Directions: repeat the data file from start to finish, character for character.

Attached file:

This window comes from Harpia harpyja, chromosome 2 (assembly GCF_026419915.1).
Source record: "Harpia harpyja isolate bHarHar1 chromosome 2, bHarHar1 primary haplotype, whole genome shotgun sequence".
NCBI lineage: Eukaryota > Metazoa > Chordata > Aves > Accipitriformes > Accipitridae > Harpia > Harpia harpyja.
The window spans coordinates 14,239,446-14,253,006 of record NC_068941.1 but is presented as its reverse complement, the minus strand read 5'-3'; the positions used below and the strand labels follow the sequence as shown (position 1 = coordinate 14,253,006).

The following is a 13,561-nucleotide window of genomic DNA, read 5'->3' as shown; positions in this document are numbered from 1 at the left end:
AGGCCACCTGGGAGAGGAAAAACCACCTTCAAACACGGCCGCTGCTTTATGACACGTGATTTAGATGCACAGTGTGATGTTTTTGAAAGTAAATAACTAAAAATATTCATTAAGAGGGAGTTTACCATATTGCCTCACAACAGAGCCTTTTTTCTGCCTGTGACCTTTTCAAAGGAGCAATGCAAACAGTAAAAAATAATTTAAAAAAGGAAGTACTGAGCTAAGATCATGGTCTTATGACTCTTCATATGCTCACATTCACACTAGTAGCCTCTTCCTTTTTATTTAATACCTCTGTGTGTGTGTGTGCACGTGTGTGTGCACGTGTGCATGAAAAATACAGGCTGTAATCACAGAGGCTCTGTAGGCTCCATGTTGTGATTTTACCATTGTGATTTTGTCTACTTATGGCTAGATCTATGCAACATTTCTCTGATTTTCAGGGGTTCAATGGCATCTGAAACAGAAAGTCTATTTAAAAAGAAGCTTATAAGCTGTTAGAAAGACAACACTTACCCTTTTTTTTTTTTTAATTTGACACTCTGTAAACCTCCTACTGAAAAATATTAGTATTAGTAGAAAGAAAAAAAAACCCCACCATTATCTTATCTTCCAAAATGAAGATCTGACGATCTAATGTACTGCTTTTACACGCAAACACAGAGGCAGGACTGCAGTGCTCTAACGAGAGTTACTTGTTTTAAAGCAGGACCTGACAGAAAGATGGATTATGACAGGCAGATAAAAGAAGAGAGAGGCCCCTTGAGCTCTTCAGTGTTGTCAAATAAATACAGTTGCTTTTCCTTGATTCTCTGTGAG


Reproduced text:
This window comes from Harpia harpyja, chromosome 2 (assembly GCF_026419915.1).
Source record: "Harpia harpyja isolate bHarHar1 chromosome 2, bHarHar1 primary haplotype, whole genome shotgun sequence".
NCBI lineage: Eukaryota > Metazoa > Chordata > Aves > Accipitriformes > Accipitridae > Harpia > Harpia harpyja.
The window spans coordinates 14,239,446-14,253,006 of record NC_068941.1 but is presented as its reverse complement, the minus strand read 5'-3'; the positions used below and the strand labels follow the sequence as shown (position 1 = coordinate 14,253,006).

The following is a 13,561-nucleotide window of genomic DNA, read 5'->3' as shown; positions in this document are numbered from 1 at the left end:
AGGCCACCTGGGAGAGGAAAAACCACCTTCAAACACGGCCGCTGCTTTATGACACGTGATTTAGATGCACAGTGTGATGTTTTTGAAAGTAAATAACTAAAAATATTCATTAAGAGGGAGTTTACCATATTGCCTCACAACAGAGCCTTTTTTCTGCCTGTGACCTTTTCAAAGGAGCAATGCAAACAGTAAAAAATAATTTAAAAAAGGAAGTACTGAGCTAAGATCATGGTCTTATGACTCTTCATATGCTCACATTCACACTAGTAGCCTCTTCCTTTTTATTTAATACCTCTGTGTGTGTGTGTGCACGTGTGTGTGCACGTGTGCATGAAAAATACAGGCTGTAATCACAGAGGCTCTGTAGGCTCCATGTTGTGATTTTACCATTGTGATTTTGTCTACTTATGGCTAGATCTATGCAACATTTCTCTGATTTTCAGGGGTTCAATGGCATCTGAAACAGAAAGTCTATTTAAAAAGAAGCTTATAAGCTGTTAGAAAGACAACACTTACCCTTTTTTTTTTTTTAATTTGACACTCTGTAAACCTCCTACTGAAAAATATTAGTATTAGTAGAAAGAAAAAAAAACCCCACCATTATCTTATCTTCCAAAATGAAGATCTGACGATCTAATGTACTGCTTTTACACGCAAACACAGAGGCAGGACTGCAGTGCTCTAACGAGAGTTACTTGTTTTAAAGCAGGACCTGACAGAAAGATGGATTATGACAGGCAGATAAAAGAAGAGAGAGGCCCCTTGAGCTCTTCAGTGTTGTCAAATAAATACAGTTGCTTTTCCTTGATTCTCTGTGAG